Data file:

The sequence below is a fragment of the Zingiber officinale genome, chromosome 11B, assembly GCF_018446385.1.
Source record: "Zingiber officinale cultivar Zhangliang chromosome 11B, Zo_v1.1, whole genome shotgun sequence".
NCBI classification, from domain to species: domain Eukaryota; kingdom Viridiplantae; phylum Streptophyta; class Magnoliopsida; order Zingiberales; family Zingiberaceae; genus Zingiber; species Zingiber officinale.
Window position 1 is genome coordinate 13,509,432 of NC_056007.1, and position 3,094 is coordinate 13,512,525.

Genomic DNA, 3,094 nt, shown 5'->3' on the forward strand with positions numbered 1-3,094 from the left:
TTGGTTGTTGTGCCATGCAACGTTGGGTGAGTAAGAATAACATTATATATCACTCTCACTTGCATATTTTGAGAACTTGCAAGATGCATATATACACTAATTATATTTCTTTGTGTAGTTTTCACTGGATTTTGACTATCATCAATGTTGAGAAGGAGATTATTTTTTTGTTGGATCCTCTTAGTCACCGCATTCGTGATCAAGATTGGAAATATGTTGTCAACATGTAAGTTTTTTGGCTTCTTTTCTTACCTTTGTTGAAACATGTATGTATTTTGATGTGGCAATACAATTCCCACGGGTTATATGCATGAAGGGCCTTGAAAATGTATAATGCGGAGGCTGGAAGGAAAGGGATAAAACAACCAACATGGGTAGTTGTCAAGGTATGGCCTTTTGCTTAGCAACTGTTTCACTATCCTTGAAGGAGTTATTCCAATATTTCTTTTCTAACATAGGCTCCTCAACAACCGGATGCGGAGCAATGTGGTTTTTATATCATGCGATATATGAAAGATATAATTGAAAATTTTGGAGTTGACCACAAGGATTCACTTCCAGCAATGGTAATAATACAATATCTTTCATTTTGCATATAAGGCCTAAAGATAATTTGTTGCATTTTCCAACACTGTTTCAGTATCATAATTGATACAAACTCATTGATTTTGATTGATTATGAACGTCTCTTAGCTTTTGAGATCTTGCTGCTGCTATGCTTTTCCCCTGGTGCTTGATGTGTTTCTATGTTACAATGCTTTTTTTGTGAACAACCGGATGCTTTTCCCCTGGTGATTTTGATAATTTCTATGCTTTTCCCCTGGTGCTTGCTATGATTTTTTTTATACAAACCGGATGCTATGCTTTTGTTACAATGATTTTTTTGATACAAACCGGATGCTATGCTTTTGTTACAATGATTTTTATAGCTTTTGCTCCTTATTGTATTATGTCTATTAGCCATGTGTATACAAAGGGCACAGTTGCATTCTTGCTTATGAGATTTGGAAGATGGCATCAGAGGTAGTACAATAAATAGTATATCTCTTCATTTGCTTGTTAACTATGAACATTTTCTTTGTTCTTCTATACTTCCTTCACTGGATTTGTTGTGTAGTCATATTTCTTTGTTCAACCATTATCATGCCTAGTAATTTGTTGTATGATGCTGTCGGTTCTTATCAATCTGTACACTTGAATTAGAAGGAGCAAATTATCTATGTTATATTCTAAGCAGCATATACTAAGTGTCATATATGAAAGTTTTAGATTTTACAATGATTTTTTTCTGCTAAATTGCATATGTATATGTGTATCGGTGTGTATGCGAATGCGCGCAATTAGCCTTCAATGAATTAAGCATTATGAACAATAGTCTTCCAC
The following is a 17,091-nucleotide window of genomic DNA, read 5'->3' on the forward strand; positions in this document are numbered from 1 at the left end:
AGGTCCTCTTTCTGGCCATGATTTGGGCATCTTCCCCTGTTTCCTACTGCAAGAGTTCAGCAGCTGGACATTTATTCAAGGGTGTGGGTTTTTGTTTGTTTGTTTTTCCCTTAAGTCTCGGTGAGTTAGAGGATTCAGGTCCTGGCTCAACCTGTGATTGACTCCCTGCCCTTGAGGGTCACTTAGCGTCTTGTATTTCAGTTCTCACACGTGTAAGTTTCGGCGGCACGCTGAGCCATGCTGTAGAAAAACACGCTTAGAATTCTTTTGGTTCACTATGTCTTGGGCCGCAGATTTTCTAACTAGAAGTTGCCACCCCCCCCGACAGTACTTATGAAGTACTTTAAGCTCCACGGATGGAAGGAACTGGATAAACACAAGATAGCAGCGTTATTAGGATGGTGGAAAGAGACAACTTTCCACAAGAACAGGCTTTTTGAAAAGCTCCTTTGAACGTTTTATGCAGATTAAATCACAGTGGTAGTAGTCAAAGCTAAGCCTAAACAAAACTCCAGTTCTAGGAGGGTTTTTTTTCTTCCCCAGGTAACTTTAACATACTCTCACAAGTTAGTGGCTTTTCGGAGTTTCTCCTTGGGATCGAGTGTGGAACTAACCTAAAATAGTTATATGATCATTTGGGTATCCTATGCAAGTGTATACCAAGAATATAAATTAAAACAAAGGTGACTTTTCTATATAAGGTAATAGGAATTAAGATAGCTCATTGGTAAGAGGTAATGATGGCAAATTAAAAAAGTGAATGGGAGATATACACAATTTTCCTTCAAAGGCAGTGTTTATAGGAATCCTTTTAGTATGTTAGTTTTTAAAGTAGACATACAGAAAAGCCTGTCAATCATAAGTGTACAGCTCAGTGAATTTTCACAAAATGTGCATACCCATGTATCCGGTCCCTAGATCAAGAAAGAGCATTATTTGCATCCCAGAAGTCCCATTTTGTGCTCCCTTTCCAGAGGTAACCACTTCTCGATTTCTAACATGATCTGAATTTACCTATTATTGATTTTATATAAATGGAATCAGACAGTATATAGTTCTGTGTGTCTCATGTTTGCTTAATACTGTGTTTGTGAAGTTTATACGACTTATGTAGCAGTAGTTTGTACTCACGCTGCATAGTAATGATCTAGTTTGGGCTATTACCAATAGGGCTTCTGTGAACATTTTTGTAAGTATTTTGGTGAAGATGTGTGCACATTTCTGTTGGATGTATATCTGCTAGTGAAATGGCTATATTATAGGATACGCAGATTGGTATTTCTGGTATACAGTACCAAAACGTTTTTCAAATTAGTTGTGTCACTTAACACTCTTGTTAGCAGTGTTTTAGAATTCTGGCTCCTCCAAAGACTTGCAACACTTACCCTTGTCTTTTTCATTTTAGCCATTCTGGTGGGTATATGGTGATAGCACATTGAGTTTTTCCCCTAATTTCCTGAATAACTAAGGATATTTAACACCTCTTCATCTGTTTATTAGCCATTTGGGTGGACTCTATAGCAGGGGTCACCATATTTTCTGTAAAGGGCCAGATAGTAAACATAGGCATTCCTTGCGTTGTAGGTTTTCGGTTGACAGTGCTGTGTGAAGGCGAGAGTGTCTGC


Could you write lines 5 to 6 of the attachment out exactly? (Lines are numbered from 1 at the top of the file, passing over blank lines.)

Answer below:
Genomic DNA, 3,094 nt, shown 5'->3' on the forward strand with positions numbered 1-3,094 from the left:
TTGGTTGTTGTGCCATGCAACGTTGGGTGAGTAAGAATAACATTATATATCACTCTCACTTGCATATTTTGAGAACTTGCAAGATGCATATATACACTAATTATATTTCTTTGTGTAGTTTTCACTGGATTTTGACTATCATCAATGTTGAGAAGGAGATTATTTTTTTGTTGGATCCTCTTAGTCACCGCATTCGTGATCAAGATTGGAAATATGTTGTCAACATGTAAGTTTTTTGGCTTCTTTTCTTACCTTTGTTGAAACATGTATGTATTTTGATGTGGCAATACAATTCCCACGGGTTATATGCATGAAGGGCCTTGAAAATGTATAATGCGGAGGCTGGAAGGAAAGGGATAAAACAACCAACATGGGTAGTTGTCAAGGTATGGCCTTTTGCTTAGCAACTGTTTCACTATCCTTGAAGGAGTTATTCCAATATTTCTTTTCTAACATAGGCTCCTCAACAACCGGATGCGGAGCAATGTGGTTTTTATATCATGCGATATATGAAAGATATAATTGAAAATTTTGGAGTTGACCACAAGGATTCACTTCCAGCAATGGTAATAATACAATATCTTTCATTTTGCATATAAGGCCTAAAGATAATTTGTTGCATTTTCCAACACTGTTTCAGTATCATAATTGATACAAACTCATTGATTTTGATTGATTATGAACGTCTCTTAGCTTTTGAGATCTTGCTGCTGCTATGCTTTTCCCCTGGTGCTTGATGTGTTTCTATGTTACAATGCTTTTTTTGTGAACAACCGGATGCTTTTCCCCTGGTGATTTTGATAATTTCTATGCTTTTCCCCTGGTGCTTGCTATGATTTTTTTTATACAAACCGGATGCTATGCTTTTGTTACAATGATTTTTTTGATACAAACCGGATGCTATGCTTTTGTTACAATGATTTTTATAGCTTTTGCTCCTTATTGTATTATGTCTATTAGCCATGTGTATACAAAGGGCACAGTTGCATTCTTGCTTATGAGATTTGGAAGATGGCATCAGAGGTAGTACAATAAATAGTATATCTCTTCATTTGCTTGTTAACTATGAACATTTTCTTTGTTCTTCTATACTTCCTTCACTGGATTTGTTGTGTAGTCATATTTCTTTGTTCAACCATTATCATGCCTAGTAATTTGTTGTATGATGCTGTCGGTTCTTATCAATCTGTACACTTGAATTAGAAGGAGCAAATTATCTATGTTATATTCTAAGCAGCATATACTAAGTGTCATATATGAAAGTTTTAGATTTTACAATGATTTTTTTCTGCTAAATTGCATATGTATATGTGTATCGGTGTGTATGCGAATGCGCGCAATTAGCCTTCAATGAATTAAGCATTATGAACAATAGTCTTCCAC